Presented by Boston Lyric Opera
Music by Wolfgang Amadeus Mozart
Libretto by Lorenzo da Ponte
Conducted by David Angus
Directed by Rosetta Cucci
Review by Gillian Daniels
(Boston, MA) A 1950’s-style screwball comedy proves its compatibility with a comic opera from 1786 in this brilliant production. It’s layered, creating the idea of a show-within-a-show as stage hands help along the action, feeling like Kiss Me Kate with Mozart as source material rather than Shakespeare. With the help of charming, self-aware direction from Rosetta Cucchi and conductor David Angus, the story of two servants who outwit the wandering eye of a less-than-noble nobleman feels universal, familiar, and luminescent.
Figaro (Evan Hughes) is not just a valet but a chauffeur with a white, neatly-kept car in a mid-twentieth century villa in Italy. He prepares to marry the playful Susanna (the brilliant Emily Birsan), who informs him that their boss, Count Amaviva (a wonderfully cruel turn by David Pershall), has been making unwelcome, flirtatious overtures toward her. They spend the opera learning how to outwit him from his lust for Susanna and drive him back into the arms of Countess Almaviva (Nicole Heaston, gracefully dolled up like a golden age movie star with far better pipes).
Rounding out this stellar core cast is the young, stud-ly, and frivolously romantic Cherubino, played by Emily Fons. She nails the swagger of a mooning, guitar-swinging frat boy with too much affection to give and a penchant for trouble. Her scenes with Susanna, in which Cherubino sings over Countess Almaviva, are warm and funny. Watching the Countess and Susanna laugh as they dress up Cherubino in ill-fitting feminine garments to trick the Count, is also a delight.
I’d say the time is right for a story about a powerful, perverted man getting comeuppance for chasing women outside of wedlock, but when is it not that time? The story has threads of bawdiness that stage director Cucci intertwines smartly, sidestepping gross sexism for a story of triumph over the ego of the philandering Count. That this antagonist doesn’t have the full wrath visited on him he really deserves is my own quibble, one that doesn’t line up with the conventions of both romantic comedies in Hays Code Hollywood and operas written to be consumed by the very rich that would have been the fictional Count’s contemporaries. I might as well fight the ridiculousness of the wild, convenient coincidences that drive the plot.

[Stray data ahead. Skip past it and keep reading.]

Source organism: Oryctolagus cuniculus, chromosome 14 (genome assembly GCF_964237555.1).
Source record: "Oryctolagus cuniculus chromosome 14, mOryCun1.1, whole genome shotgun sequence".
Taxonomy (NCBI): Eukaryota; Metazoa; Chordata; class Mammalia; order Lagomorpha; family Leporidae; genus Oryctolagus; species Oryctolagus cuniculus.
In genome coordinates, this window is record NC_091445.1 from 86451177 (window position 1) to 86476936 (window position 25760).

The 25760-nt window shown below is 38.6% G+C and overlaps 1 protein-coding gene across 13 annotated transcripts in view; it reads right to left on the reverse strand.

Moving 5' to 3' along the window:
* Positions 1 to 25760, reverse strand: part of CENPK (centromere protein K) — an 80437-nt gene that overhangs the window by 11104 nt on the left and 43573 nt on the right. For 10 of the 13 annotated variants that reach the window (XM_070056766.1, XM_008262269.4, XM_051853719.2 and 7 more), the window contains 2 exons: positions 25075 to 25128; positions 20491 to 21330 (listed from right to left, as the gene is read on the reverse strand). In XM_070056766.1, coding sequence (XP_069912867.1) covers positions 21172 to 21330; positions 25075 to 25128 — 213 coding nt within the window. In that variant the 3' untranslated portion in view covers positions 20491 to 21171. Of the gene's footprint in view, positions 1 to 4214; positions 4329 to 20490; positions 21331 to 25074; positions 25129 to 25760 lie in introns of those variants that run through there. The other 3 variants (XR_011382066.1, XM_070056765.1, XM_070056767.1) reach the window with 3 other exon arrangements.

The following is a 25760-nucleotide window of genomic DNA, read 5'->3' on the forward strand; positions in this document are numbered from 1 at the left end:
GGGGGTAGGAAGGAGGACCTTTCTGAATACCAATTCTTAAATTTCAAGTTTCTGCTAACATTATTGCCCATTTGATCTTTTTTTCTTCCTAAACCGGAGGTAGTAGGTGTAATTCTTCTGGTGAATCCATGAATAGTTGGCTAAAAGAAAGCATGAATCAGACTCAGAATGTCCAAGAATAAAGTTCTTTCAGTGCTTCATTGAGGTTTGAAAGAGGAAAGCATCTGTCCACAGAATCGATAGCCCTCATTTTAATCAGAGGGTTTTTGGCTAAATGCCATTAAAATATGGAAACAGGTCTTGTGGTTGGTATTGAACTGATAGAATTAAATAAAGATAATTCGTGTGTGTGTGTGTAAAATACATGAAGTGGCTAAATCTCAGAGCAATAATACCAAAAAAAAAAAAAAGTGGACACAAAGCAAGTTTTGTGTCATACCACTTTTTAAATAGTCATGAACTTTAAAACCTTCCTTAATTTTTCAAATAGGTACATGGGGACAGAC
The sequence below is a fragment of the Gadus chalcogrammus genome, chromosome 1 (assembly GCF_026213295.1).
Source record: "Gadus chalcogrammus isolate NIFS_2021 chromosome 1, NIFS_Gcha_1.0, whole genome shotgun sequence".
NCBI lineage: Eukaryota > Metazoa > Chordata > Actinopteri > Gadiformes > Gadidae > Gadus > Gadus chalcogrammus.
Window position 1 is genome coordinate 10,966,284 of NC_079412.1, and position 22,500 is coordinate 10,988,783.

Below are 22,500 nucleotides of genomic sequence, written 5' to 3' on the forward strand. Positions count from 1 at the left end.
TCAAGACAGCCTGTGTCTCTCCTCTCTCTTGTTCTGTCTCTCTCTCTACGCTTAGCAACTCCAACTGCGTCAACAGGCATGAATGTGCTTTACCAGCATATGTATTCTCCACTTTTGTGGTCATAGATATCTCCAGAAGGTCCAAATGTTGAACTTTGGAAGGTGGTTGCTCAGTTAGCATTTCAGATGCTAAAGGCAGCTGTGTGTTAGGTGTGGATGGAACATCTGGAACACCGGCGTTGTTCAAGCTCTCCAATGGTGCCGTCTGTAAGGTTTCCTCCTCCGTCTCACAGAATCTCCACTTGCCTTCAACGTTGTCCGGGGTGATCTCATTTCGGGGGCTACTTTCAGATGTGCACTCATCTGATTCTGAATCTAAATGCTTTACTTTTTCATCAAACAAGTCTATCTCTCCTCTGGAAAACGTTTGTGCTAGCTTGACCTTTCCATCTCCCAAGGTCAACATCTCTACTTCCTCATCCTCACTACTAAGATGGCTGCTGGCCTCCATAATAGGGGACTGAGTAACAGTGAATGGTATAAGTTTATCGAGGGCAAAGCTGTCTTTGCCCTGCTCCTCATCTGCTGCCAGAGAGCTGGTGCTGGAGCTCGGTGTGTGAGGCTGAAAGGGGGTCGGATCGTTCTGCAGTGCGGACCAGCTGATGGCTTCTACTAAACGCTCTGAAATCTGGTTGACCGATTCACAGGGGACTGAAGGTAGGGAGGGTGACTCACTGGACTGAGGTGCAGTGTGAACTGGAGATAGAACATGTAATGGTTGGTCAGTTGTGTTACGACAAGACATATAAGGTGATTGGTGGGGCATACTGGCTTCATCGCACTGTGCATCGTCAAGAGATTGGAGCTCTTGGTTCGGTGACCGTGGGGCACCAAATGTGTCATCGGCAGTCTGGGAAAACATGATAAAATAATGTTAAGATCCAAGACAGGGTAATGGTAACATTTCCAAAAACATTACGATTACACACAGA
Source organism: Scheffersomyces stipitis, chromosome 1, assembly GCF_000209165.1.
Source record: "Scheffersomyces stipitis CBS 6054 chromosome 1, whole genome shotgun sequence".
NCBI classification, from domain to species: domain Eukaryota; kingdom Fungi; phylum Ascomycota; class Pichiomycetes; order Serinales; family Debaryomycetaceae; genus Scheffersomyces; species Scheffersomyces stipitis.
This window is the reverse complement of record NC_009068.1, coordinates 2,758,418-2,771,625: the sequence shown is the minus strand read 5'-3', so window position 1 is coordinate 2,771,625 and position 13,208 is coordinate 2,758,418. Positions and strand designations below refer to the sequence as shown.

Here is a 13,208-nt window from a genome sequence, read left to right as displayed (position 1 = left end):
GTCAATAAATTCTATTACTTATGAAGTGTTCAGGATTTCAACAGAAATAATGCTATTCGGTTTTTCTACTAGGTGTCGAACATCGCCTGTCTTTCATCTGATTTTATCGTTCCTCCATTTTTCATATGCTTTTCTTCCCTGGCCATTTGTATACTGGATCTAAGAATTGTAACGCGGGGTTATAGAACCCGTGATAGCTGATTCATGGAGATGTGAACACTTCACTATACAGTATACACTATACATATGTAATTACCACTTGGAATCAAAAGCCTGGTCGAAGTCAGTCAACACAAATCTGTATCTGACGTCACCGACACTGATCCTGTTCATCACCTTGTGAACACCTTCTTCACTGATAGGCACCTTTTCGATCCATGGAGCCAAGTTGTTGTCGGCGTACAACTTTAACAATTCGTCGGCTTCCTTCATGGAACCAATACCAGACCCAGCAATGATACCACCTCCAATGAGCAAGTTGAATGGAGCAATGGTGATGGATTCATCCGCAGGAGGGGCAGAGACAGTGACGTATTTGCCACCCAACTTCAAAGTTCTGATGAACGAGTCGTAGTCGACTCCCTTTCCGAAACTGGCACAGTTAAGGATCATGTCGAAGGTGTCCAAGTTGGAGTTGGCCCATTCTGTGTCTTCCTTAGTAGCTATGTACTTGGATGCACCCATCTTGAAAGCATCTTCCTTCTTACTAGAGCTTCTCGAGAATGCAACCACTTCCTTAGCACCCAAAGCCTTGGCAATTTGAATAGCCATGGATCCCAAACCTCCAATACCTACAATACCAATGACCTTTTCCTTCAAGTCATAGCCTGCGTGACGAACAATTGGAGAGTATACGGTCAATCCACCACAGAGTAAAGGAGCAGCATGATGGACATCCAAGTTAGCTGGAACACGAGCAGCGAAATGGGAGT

The Marriage of Figaro shows its age only during the second half, where the action is drawn out to avoid the inevitable peaceful accord between all couples. This is a comedy; of course it ends in marriage and happiness.
Until the last scene, there’s nothing but inventive fun to be had. An extra layer of pleasure involves the “stage hands” running around in t-shirts emblazoned with “FIGARO.” They conceal, deride, and push the actors forward when necessary, openly appearing to enjoy the show as much as the audience. They’re entertaining avatars, starting the opera interrupted in the middle of a card game and ending it in thrall of the action on stage.
Kudos to set designed Jon Conklin for adding giant mirrors to the back of the stage, making the space feel unique and expansive.
It’s hard not to fall hard for the Boston Lyric Opera’s confection of a show. In the 18th century, Lorenzo Da Ponte, who also noted the length of the show, deemed it a “new kind of spectacle” in his preface to the first published version of the libretto. (Thank you, Wikipedia.) I’ll add that it’s also the sort of spectacle that can be reinvented through the centuries, one layered in the age-old, dire troubles of infidelity, lordship, and loyalty, but, given the right direction, all the weight of a breezy movie musical.